South Atlantic Ocean
September 12, 1942
Korvettenkapitän Werner Hartenstein was both a top German World War II U-boat commander and a holder of the Knight’s Cross of the Iron Cross. But it was not his prowess at sinking Allied ships for which he is remembered. His reputation for valor rests on his mid-ocean rescue of survivors from the British liner RMS Laconia—a ship he himself sent to the bottom.
Hartenstein was a torpedo boat captain when war erupted in 1939. In 1941 he transferred to U-boats, and by the next spring he had already been awarded two Iron Crosses and the German Cross in Gold. In early September 1942 Hartenstein was commanding U-156 on patrol off the coast of West Africa. On the night of the 12th he fired two torpedoes at the 21-year-old Cunard liner Laconia, which the British Admiralty had requisitioned as an armed merchant cruiser—a duty that made the vessel a legitimate target. Hartenstein didn’t know, however, that in addition to its 136-man crew the vessel also bore 80 civilians, 268 British soldiers, 160 Free Polish troops and 1,800 Italian prisoners of war. Shocked by the sight of civilians and his Italian allies thrashing in the water after the ship had gone down, Hartenstein immediately began rescue operations. Soon U-156 was crammed above and below with 200 survivors— civilians, soldiers and POWs. Another 200 were in tow aboard four lifeboats.
Unable to dive without drowning the survivors on deck and in the boats, Hartenstein knew his sub was a sitting duck. His only hope was to radio for help.
Two German subs—U-506 and U-507—and the Italian submarine Cappellini responded, arriving on September 15 to pick up survivors. The four submarines, with lifeboats in tow and their decks awash with people, then headed for a rendezvous with Vichy French ships. The subs became separated at night, and the next morning a U.S. Army Air Forces B-24 Liberator from Ascension Island spotted U-156. Its pilot saw a Red Cross flag draped across the sub’s gun deck, and Hartenstein signaled the plane in English he had “British shipwrecked” on board.
The pilot veered off and radioed his situation officer on Ascension, who— suspecting subterfuge—ordered the bomber to attack.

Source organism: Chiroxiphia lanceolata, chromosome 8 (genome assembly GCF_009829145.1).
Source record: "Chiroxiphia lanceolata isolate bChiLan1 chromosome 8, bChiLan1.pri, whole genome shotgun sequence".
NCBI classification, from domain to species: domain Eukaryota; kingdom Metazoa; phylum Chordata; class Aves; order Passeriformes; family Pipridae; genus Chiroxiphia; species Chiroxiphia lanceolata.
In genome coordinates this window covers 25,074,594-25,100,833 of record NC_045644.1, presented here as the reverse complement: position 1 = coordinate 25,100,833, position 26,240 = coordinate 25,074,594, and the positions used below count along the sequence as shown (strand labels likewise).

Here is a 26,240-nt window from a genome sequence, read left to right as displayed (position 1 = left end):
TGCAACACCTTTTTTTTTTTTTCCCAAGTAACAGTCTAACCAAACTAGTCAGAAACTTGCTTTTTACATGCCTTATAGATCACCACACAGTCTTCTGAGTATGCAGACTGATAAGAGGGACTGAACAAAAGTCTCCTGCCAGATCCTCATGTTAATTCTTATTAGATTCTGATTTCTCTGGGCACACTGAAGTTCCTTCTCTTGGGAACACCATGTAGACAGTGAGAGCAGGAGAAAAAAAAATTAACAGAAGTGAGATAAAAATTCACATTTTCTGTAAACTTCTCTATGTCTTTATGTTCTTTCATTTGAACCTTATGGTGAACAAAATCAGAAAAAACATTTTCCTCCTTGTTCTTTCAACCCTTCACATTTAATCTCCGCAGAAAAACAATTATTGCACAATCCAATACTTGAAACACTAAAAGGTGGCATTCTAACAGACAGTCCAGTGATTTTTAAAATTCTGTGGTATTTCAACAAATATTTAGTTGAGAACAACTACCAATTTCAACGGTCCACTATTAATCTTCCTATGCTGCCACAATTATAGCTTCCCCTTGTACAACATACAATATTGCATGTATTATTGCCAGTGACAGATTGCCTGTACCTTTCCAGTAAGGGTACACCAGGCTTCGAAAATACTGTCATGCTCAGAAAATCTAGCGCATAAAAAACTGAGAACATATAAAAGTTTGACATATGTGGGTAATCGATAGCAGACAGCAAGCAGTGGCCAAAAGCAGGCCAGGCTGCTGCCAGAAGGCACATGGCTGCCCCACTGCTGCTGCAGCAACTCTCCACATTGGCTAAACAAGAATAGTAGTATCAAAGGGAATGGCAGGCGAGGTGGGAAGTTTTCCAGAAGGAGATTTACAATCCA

Thirty minutes later the Liberator dropped bombs and depth charges that damaged both U-156 and the lifeboats, killing survivors. Fulfilling his obligation to his own men, Hartenstein ordered the towropes cut and all survivors into the sea, then U-156 submerged.
“The most short-sighted of pilots could not have failed to appreciate the facts,” Laconia seaman Tony Large wrote of the attack. “A U-boat with a big improvised Red Cross flag spread out on the deck, her crew a long way from her guns, the survivors all round the conning tower.” The B-24 later attacked U-506, which crash-dived, casting adrift more bewildered Laconia survivors. Despite the attacks, the Vichy French vessels managed to pick up several hundred survivors the next day.
In the aftermath of the abortive rescue, Admiral Karl Dönitz, commander of Germany’s U-boat force, issued the “Laconia Order,” which read in part, “No attempt of any kind must be made at rescuing members of ships sunk.” At the 1946 Nuremberg Trials, prosecutors charged Dönitz over the order, but U.S. Fleet Admiral Chester Nimitz testified that the U.S. Navy had followed the same general policy in its submarine operations in the Pacific. The tribunal did not sentence Dönitz on that charge.
Three days after the Liberator attack, U-156 sank the British ship Quebec City off Africa. Hartenstein reportedly ensured that survivors had water and provisions and that Quebec City’s captain had his exact coordinates. A crewman later recalled that Hartenstein also voiced a wish to tow the survivors at least partway to shore, then explained he could not, as he had been attacked during a recent rescue attempt.
Hartenstein’s humanitarian act came to light after the war, but he and his crew did not survive the conflict. On March 8, 1943—six months after the Laconia incident—a U.S. aircraft sank U-156 off Barbados with all hands.
Originally published in the March 2013 issue of Military History. To subscribe, click here.